Getting an earful on communications
Marcie Lightwood, from the Institute for Jewish - Christian Understanding at Muhlenberg College, led a workshop on developing good listening skills at the South Side branch of the Bethlehem Public Library recently. Janine Santoro, from branch adult services, said she felt there was a need in the community to address the current polarized political climate. “No one is listening to anybody,” she lamented.
Lightwood spoke about the difference between debate, discussion, and dialogue. “Discussion is not wrong, debate is not wrong, dialogue is what we want to get into.” she said of the evening’s program.
With debate, winning is the goal with an implied conclusion, Lightwood explained. Discussion is conducted with the primary goal of increasing clarity and understanding of an issue that can be open or close-ended. Dialogue, on the other hand, is about finding common ground and remains open-ended.
She asked each attendant to remember a friend or family member that had been a good listener and wrote down on a chalk board the behaviors that each person exhibited. The list contained, being quiet, not distracted, gestures like nodding, and restating what was said. When asked “How did you feel?” by Lightwood, the responses included feeling respected, important, valued, comforted, and that “your opinion mattered.”
Lightwood introduced the “Cultural Iceberg” which is divided into “surface culture” and “deep culture.” The surface culture includes easy and friendly identifiers like ethnic food, music, dances, fashion, literature, arts and language. Deep culture, what goes on below the surface, is what makes communication more difficult, with different meanings for body language, eye contact, gestures or touching. Notions of courtesy and manners vary greatly in regards to cleanliness, modesty, concepts of fairness and justice, as well as, roles related to age, gender, class and family. Attitudes toward elders, adolescents and animals and approaches to religion, courtship and marriage can be hard to comprehend between diverse groups and individuals. “This deep culture part is where we have misunderstandings and conflict,” said Lightwood. “We are taught that our way is the right way. If you don’t do it that way, you are wrong,” she added.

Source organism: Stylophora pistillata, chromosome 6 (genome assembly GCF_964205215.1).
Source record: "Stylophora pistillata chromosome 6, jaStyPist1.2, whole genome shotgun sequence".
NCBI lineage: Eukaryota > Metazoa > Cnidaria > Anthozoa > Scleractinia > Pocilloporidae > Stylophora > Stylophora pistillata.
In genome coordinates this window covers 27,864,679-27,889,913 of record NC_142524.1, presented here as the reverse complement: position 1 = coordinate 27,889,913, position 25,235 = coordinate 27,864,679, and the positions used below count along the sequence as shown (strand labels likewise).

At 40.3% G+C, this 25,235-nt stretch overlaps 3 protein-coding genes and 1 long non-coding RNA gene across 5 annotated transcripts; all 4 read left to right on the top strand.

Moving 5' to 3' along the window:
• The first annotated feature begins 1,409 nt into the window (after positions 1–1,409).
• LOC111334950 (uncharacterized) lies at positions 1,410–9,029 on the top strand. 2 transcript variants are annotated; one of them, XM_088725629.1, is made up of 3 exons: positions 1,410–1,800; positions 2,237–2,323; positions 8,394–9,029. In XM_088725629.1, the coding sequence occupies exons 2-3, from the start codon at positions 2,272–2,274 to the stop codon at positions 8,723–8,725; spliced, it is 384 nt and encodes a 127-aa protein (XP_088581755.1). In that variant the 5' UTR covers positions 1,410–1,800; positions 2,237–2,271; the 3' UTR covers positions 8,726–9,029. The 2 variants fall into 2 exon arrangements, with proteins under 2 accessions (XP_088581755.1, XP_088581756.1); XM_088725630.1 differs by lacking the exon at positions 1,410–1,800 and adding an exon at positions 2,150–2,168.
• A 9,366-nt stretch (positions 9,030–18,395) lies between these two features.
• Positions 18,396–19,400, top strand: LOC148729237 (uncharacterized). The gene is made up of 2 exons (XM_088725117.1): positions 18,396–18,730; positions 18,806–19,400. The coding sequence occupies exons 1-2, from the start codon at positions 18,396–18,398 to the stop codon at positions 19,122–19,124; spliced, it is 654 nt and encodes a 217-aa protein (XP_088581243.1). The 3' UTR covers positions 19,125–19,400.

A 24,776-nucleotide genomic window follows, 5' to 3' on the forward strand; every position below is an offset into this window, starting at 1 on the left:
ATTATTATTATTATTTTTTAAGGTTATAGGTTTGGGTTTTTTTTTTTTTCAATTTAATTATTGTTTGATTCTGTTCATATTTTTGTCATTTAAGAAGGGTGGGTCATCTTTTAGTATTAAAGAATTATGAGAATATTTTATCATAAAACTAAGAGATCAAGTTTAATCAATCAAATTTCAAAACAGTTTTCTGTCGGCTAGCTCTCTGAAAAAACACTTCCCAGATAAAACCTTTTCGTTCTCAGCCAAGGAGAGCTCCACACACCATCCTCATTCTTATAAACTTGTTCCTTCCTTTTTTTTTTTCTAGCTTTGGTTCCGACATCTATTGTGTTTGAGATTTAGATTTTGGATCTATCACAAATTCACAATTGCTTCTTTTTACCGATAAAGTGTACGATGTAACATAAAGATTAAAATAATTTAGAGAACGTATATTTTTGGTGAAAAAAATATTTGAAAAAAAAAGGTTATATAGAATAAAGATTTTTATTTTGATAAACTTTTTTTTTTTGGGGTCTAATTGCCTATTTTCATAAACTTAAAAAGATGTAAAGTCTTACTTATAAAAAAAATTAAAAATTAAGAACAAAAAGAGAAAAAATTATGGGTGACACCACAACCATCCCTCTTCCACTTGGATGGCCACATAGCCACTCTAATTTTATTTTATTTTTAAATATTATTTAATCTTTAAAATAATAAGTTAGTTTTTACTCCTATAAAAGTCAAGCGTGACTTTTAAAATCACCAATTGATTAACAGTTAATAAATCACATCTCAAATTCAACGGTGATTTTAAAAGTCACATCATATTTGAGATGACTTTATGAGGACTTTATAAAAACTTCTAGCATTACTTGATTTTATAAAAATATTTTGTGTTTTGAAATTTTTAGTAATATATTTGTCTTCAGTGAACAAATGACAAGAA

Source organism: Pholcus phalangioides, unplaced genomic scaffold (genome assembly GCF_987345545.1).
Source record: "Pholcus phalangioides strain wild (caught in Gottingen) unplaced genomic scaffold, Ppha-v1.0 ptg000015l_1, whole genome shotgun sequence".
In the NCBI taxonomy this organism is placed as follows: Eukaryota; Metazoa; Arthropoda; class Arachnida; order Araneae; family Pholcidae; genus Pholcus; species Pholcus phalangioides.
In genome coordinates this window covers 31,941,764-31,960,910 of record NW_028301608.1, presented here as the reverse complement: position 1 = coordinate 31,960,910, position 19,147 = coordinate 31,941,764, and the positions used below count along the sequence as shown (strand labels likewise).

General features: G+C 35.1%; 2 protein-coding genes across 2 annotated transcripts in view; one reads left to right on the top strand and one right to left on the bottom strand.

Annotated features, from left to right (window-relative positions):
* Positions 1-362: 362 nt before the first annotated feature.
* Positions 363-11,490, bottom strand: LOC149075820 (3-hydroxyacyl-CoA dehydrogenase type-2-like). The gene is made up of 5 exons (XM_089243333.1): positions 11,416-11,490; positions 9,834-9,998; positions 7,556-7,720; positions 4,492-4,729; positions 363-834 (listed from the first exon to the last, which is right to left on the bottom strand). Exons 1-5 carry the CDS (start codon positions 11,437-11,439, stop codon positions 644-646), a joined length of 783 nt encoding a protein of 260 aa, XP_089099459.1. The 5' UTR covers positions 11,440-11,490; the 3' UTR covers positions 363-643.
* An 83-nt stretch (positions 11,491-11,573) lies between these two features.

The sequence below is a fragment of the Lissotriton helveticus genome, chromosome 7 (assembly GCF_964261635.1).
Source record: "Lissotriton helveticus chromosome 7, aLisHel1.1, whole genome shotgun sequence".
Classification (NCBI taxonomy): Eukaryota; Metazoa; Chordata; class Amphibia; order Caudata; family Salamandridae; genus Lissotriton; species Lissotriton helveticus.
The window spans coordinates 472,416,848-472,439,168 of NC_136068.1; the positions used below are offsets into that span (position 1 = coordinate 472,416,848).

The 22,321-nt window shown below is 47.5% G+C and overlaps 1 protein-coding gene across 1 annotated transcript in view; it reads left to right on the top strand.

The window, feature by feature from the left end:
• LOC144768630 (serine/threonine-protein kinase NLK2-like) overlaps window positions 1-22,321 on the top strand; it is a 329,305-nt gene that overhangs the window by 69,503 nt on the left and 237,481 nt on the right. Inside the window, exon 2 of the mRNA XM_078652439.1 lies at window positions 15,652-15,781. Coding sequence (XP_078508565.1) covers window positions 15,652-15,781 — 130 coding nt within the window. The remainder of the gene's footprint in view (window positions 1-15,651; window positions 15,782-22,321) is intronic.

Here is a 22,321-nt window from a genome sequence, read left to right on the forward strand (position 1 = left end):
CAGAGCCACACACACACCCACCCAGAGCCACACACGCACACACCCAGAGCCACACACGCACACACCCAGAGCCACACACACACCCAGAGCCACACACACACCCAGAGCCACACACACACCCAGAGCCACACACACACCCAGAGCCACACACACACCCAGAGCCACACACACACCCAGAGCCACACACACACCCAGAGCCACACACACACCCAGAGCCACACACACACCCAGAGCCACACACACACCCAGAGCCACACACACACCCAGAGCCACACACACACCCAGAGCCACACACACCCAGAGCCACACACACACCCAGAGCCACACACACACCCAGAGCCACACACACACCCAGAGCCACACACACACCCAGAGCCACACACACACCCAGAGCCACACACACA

The “Building Blocks of Dialogue,” to achieve greater communication with others, according to Lightwood are:
Suspending judgments * Do not act defensive or offensive.
Deep listening * Provide eye contact, nod occasionally, and keep your mouth shut.
Reflection and inquiry * Ask questions.
Identifying assumptions * Explain experiences that influence your opinion.
With a background in social work, Lightwood explained that she would teach these skills to parents to enable them to better talk with their children.
“When a listener’s responses convey non-acceptance of a speaker’s feelings, or the desire to change the speaker, a lack of trust, or a sense that the speaker is inferior, at fault, or being bad, communication blocks will occur,” said Lightwood.
This was just one of many free events scheduled for children and adults at the Southside branch. Upcoming programs include, building wealth with modest investments, computer workshops, homework help, book sale, toddler play dates and more.
For information, visit bapl.org/locations/south-side-location or call (610) 867-7852.